Ever since January 1, I’ve been working on seeing as many birds of conservation interest as I could in 2013, which I’m calling my Conservation Big Year. At some point, I set some sort of goal in my head of seeing at least 600 species this year. Now it’s December 12, and my list is at 575.
Twenty-five species remaining is a lot at this point in the year (I had to take a sizeable break to finish a book project that was overdue), but I’ll definitely at least be closing some of the gap, because tomorrow I’m headed to southern California for 10 days. One of my birding friends, Ali Sheehey, will be taking me around on the weekend, and is putting together a loose itinerary for the rest of my visit to help me maximize my chances of getting to 600. She plans to help me see two of the top birds on my most wanted list less than a half hour from the airport when I arrive–the endangered California Gnatcatcher and the White-headed Woodpecker. I’ve seen both species in earlier years, but have no photos of either. When I took Cornell’s field recording workshop in 2001, we stayed at a field station in the Sierra Nevadas where the woodpeckers were nesting. It was spectacular to spend so much time with what had been my personal nemesis bird, but I’ve not seen them since, so I’m hoping against hope that Ali and I get that one!
I was already in central California in September, but missed several migrants at that time, such as Red-breasted Sapsucker, which should be fairly easy because it visits feeders in winter. My most wanted bird of all is one of the trickier ones, though a few winter down there—the Hermit Warbler. This year, I’ve managed to see every single warbler species in my trusty old Golden Guide except the Hermit. When I started birding, the Golden Guide’s lovely 2-page spread showing all the warbler faces became like my own personal wish book, and now in just one year I’ve seen all but one—that is the one gap I most wish to close.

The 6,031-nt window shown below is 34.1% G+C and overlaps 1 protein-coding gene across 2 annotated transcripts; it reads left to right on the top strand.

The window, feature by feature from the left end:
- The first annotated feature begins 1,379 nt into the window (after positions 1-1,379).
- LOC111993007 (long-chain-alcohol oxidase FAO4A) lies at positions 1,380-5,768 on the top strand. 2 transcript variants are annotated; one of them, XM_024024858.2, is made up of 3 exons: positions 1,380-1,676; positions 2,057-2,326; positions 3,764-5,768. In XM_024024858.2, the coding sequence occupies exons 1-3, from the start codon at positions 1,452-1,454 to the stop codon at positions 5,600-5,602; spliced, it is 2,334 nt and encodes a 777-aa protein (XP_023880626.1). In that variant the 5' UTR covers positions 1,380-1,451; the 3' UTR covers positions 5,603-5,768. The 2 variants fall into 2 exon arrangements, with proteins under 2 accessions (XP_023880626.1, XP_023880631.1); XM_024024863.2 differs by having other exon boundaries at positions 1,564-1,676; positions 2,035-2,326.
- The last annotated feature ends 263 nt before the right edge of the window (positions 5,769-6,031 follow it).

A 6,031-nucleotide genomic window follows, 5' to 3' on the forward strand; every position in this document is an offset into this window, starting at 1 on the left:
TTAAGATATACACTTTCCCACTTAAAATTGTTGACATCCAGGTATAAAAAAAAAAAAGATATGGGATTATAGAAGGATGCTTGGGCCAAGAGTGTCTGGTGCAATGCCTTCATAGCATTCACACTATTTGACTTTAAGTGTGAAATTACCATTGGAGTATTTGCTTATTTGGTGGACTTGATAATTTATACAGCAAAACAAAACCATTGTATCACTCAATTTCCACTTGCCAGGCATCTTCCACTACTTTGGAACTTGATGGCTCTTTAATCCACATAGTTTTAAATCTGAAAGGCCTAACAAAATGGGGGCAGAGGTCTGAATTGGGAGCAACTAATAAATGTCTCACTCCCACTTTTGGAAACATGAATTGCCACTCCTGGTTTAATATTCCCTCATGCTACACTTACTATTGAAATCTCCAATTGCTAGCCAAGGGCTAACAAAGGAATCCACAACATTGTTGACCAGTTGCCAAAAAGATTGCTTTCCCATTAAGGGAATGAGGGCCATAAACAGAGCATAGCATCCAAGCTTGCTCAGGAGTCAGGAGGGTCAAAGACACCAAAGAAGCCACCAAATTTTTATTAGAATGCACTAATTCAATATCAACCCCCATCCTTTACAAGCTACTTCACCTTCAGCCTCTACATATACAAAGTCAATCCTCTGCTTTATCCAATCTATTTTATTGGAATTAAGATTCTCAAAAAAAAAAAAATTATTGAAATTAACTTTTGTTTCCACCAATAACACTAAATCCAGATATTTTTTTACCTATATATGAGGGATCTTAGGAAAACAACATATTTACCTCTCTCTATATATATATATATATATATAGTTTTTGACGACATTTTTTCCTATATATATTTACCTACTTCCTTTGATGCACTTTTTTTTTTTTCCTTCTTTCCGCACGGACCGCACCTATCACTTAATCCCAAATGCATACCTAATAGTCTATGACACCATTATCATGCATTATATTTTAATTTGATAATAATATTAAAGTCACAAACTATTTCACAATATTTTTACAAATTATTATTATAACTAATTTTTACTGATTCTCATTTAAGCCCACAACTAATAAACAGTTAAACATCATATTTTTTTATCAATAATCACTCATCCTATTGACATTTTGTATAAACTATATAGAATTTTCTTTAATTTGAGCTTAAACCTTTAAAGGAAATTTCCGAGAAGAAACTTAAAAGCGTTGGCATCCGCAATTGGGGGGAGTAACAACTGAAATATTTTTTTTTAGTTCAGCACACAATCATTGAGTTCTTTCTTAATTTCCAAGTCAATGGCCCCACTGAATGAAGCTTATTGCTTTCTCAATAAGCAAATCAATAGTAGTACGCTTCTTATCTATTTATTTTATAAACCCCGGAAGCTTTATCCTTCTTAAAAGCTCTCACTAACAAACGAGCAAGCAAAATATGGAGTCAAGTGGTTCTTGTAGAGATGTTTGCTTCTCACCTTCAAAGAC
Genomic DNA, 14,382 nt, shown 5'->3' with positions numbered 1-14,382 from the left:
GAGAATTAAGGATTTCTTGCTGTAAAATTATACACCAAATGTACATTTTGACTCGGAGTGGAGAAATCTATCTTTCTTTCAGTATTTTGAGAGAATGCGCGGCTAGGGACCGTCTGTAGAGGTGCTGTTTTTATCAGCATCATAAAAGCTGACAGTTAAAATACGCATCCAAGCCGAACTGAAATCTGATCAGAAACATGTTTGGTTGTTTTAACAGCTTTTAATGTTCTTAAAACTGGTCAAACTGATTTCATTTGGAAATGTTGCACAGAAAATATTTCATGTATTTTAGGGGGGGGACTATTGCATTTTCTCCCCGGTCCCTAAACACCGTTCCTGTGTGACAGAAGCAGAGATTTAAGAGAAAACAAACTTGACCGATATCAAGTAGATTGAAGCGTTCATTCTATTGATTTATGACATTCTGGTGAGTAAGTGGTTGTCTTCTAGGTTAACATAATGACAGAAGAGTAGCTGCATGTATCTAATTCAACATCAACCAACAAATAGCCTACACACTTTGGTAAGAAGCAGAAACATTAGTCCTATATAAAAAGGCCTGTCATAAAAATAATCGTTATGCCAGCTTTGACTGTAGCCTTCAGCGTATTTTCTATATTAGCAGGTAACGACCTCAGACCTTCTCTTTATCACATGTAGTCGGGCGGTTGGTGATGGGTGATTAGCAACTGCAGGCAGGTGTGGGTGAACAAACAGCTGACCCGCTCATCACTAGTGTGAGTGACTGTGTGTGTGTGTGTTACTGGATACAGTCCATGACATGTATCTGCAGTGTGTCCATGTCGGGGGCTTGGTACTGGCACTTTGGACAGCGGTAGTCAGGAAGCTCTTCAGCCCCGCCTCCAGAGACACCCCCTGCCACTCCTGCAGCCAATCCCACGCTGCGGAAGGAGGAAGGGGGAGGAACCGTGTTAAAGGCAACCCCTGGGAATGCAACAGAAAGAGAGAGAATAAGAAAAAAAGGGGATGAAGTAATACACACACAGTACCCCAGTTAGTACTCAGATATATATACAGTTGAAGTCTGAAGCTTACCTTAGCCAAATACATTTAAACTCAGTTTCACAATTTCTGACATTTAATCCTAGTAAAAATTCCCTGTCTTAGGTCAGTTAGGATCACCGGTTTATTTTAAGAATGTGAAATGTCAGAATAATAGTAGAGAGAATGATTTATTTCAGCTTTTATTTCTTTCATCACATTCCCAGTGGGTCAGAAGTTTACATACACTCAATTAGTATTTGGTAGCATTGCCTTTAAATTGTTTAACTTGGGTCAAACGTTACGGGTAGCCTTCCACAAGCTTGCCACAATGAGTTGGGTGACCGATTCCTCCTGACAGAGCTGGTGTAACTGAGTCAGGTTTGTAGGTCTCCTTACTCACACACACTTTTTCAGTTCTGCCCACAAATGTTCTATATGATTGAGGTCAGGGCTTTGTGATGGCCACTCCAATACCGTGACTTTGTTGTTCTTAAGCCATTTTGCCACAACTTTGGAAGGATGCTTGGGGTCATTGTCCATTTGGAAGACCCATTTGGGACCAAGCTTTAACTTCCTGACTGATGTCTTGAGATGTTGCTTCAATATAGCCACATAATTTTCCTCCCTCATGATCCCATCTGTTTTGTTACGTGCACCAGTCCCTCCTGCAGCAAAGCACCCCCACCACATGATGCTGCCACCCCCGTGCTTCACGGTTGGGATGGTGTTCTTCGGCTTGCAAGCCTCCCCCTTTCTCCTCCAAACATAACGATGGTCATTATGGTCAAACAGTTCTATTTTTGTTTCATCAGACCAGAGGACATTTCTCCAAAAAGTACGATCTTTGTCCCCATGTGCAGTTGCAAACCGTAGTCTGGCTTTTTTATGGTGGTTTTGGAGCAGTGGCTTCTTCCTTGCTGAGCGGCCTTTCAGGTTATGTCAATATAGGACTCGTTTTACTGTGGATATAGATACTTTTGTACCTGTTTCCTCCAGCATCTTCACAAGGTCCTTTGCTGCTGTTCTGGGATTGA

I’m also going to take a boat out to Santa Cruz Island to see another most-wanted species, the Island Scrub-Jay. I got to see this species once before, in August 2005, on a post-convention field trip after an American Ornithologists’ Union meeting.
That month turned out to be my personal scrub-jay sweeps month. Russ and I visited our son Joe in Florida early in the month, and we took time to see Florida Scrub-Jays in Lake Kissimmee State Park, and then I got to see the Island Scrub-Jay later that same month. Both of those species are exceptionally rare species, yet I got to spend quality time with both. The hard scrub-jay for me to find that time was the far more common and widespread Western Scrub-Jay, which turns out to be tricky to find on the University of California Santa Barbara campus—I finally saw a pair on my last day there. This year I’ve seen Western Scrub-Jays on many occasions.
I got my Florida Scrub-Jays back in January.
There are a bunch of rarities that I’m also hoping to see, and I should also get photos of a few species I’ve seen this year but not photographed yet. Whether or not I make it to 600 remains to be seen, but whatever happens, I’m having the funnest birding year of my life and this trip promises more of the same.